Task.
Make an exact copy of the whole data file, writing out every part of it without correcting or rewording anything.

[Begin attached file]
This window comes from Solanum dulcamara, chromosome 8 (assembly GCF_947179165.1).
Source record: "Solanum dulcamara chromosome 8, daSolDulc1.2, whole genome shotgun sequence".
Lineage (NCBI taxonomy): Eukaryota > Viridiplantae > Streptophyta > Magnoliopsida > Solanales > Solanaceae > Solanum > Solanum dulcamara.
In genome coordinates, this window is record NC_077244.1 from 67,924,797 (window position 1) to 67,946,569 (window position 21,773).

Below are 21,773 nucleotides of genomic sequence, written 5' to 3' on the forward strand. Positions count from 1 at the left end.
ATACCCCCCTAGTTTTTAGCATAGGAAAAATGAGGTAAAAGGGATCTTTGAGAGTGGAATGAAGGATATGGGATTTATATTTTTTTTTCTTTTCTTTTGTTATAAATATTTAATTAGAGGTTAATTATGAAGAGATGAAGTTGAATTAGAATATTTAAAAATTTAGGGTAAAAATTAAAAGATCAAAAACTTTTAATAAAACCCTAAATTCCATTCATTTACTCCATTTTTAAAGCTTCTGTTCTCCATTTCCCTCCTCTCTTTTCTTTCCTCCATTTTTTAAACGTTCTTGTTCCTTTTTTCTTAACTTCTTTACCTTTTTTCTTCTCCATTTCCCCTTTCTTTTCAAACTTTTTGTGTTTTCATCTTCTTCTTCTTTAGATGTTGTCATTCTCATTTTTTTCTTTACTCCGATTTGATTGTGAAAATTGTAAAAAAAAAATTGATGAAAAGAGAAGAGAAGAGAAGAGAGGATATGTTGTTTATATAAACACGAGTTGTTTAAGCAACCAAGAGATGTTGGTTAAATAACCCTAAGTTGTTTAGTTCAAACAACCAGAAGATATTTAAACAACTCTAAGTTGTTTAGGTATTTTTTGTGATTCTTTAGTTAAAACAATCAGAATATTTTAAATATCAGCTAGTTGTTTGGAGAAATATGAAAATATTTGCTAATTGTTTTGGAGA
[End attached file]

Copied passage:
This window comes from Solanum dulcamara, chromosome 8 (assembly GCF_947179165.1).
Source record: "Solanum dulcamara chromosome 8, daSolDulc1.2, whole genome shotgun sequence".
Lineage (NCBI taxonomy): Eukaryota > Viridiplantae > Streptophyta > Magnoliopsida > Solanales > Solanaceae > Solanum > Solanum dulcamara.
In genome coordinates, this window is record NC_077244.1 from 67,924,797 (window position 1) to 67,946,569 (window position 21,773).

Below are 21,773 nucleotides of genomic sequence, written 5' to 3' on the forward strand. Positions count from 1 at the left end.
ATACCCCCCTAGTTTTTAGCATAGGAAAAATGAGGTAAAAGGGATCTTTGAGAGTGGAATGAAGGATATGGGATTTATATTTTTTTTTCTTTTCTTTTGTTATAAATATTTAATTAGAGGTTAATTATGAAGAGATGAAGTTGAATTAGAATATTTAAAAATTTAGGGTAAAAATTAAAAGATCAAAAACTTTTAATAAAACCCTAAATTCCATTCATTTACTCCATTTTTAAAGCTTCTGTTCTCCATTTCCCTCCTCTCTTTTCTTTCCTCCATTTTTTAAACGTTCTTGTTCCTTTTTTCTTAACTTCTTTACCTTTTTTCTTCTCCATTTCCCCTTTCTTTTCAAACTTTTTGTGTTTTCATCTTCTTCTTCTTTAGATGTTGTCATTCTCATTTTTTTCTTTACTCCGATTTGATTGTGAAAATTGTAAAAAAAAAATTGATGAAAAGAGAAGAGAAGAGAAGAGAGGATATGTTGTTTATATAAACACGAGTTGTTTAAGCAACCAAGAGATGTTGGTTAAATAACCCTAAGTTGTTTAGTTCAAACAACCAGAAGATATTTAAACAACTCTAAGTTGTTTAGGTATTTTTTGTGATTCTTTAGTTAAAACAATCAGAATATTTTAAATATCAGCTAGTTGTTTGGAGAAATATGAAAATATTTGCTAATTGTTTTGGAGA